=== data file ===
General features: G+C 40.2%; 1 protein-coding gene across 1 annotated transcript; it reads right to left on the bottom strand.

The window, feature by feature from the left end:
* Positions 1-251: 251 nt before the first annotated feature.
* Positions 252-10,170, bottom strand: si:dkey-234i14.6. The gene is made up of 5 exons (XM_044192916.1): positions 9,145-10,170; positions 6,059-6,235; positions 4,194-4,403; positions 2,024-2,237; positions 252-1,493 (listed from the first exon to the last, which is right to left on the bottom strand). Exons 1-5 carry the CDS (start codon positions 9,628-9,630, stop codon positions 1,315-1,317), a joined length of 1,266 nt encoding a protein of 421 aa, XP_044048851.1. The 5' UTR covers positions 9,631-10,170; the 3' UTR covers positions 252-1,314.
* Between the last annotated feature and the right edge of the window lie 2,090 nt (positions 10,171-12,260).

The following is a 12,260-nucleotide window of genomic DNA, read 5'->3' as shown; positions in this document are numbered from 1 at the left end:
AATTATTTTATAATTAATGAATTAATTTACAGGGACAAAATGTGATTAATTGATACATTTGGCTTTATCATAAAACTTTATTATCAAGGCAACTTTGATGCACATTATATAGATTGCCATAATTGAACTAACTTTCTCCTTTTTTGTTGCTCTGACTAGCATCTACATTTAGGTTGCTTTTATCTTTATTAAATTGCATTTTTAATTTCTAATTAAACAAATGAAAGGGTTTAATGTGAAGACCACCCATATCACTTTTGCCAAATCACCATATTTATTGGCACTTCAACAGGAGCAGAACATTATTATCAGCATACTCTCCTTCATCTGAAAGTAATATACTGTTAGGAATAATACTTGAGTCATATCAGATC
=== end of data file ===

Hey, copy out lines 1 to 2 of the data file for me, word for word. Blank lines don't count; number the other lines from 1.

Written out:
General features: G+C 40.2%; 1 protein-coding gene across 1 annotated transcript; it reads right to left on the bottom strand.

The window, feature by feature from the left end: